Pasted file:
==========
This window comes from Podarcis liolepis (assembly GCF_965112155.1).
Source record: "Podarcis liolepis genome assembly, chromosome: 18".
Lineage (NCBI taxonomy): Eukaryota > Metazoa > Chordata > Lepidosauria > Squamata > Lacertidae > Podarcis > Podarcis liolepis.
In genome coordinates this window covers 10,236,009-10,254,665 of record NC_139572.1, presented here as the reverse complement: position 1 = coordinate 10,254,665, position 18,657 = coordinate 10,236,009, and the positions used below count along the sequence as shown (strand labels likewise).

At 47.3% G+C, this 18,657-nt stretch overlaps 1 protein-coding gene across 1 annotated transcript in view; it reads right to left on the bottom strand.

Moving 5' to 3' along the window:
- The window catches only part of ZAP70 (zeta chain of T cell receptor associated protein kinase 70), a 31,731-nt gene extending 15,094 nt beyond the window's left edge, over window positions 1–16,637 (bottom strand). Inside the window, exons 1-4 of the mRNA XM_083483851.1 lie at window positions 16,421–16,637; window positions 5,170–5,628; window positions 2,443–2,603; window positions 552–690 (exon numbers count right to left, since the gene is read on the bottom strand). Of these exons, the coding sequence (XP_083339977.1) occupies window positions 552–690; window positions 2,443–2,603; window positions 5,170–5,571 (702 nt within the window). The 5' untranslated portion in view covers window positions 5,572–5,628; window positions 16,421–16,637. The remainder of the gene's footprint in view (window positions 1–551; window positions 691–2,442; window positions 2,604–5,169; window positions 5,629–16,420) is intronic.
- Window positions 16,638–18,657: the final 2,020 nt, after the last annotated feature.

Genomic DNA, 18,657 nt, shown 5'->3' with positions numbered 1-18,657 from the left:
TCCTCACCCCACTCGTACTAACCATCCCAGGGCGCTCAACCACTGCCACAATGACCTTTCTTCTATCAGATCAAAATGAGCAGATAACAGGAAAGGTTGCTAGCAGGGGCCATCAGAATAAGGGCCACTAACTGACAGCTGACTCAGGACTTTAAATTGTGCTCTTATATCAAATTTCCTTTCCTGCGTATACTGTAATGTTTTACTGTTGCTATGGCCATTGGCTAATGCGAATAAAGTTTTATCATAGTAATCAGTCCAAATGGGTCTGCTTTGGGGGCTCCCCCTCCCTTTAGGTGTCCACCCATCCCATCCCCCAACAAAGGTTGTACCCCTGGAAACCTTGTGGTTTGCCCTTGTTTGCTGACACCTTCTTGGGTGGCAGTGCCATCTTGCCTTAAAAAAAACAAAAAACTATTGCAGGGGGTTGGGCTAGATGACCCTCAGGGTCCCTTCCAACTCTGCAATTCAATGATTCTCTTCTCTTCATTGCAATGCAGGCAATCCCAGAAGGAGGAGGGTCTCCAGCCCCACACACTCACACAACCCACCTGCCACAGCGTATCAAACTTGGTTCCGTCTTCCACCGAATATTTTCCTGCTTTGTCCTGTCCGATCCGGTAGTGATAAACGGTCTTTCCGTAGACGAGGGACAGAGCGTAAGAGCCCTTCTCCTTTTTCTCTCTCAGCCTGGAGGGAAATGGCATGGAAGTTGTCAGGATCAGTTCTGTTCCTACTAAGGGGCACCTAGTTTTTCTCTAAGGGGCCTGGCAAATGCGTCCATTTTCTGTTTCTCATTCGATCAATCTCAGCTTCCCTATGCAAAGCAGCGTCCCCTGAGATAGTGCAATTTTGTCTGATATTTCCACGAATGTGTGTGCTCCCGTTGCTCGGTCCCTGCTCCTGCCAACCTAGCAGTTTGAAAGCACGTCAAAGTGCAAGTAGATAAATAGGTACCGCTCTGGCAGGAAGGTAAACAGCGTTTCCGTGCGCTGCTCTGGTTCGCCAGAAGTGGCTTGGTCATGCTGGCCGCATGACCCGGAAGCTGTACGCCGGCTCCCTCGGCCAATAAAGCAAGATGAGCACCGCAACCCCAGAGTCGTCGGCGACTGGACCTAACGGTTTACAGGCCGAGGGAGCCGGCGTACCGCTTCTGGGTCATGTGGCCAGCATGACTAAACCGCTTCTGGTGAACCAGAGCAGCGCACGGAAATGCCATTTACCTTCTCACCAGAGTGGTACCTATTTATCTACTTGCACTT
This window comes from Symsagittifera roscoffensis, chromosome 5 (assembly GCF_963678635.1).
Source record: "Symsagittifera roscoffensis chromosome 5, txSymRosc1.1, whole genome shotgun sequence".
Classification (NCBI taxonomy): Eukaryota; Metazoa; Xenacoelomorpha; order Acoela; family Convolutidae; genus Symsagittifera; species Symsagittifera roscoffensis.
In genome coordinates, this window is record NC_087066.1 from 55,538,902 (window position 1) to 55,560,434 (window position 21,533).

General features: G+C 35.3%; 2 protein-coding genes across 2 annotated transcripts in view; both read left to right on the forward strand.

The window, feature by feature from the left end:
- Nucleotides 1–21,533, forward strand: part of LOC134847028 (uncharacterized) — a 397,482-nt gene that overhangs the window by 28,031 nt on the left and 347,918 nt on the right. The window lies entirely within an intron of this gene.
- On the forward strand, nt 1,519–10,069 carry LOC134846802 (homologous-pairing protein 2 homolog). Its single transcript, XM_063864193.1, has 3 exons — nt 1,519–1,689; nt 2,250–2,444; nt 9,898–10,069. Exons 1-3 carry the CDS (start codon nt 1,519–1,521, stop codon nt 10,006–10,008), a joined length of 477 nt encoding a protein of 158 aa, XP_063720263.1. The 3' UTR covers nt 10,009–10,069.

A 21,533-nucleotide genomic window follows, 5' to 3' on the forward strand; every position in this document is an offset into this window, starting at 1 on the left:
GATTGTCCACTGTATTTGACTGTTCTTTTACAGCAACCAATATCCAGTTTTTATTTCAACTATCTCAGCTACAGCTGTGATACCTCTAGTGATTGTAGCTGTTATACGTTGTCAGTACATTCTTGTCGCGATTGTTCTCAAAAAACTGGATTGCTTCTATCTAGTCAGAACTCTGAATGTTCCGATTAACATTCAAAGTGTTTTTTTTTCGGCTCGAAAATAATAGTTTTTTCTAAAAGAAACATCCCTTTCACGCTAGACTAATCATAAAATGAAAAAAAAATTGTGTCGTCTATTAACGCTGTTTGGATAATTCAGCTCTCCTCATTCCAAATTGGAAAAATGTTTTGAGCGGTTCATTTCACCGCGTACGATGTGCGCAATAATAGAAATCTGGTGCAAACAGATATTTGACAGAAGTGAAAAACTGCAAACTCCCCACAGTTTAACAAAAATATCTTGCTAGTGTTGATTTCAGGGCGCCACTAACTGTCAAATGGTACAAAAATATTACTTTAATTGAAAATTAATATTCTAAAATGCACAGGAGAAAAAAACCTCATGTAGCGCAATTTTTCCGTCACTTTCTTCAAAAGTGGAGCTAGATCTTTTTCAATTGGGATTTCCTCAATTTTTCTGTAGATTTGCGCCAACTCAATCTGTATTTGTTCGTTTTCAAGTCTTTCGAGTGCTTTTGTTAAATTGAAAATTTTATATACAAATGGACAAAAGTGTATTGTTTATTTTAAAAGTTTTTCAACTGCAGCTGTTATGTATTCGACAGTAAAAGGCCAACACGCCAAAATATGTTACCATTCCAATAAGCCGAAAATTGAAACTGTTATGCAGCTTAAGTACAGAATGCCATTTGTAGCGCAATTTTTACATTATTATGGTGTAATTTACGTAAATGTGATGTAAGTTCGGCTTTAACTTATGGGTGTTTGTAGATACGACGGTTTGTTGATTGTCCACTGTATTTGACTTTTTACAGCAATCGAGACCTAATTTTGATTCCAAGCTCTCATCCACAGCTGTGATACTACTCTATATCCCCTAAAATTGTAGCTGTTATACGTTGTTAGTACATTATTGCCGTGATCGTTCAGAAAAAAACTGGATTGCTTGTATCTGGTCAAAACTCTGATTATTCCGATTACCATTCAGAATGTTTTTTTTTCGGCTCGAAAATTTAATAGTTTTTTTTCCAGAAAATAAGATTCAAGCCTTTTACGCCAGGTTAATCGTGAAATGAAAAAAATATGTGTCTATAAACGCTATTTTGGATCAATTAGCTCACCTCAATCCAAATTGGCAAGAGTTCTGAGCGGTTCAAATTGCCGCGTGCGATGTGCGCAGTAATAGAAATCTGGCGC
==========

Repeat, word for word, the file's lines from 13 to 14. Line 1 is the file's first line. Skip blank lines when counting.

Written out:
Classification (NCBI taxonomy): Eukaryota; Metazoa; Xenacoelomorpha; order Acoela; family Convolutidae; genus Symsagittifera; species Symsagittifera roscoffensis.
In genome coordinates, this window is record NC_087066.1 from 55,538,902 (window position 1) to 55,560,434 (window position 21,533).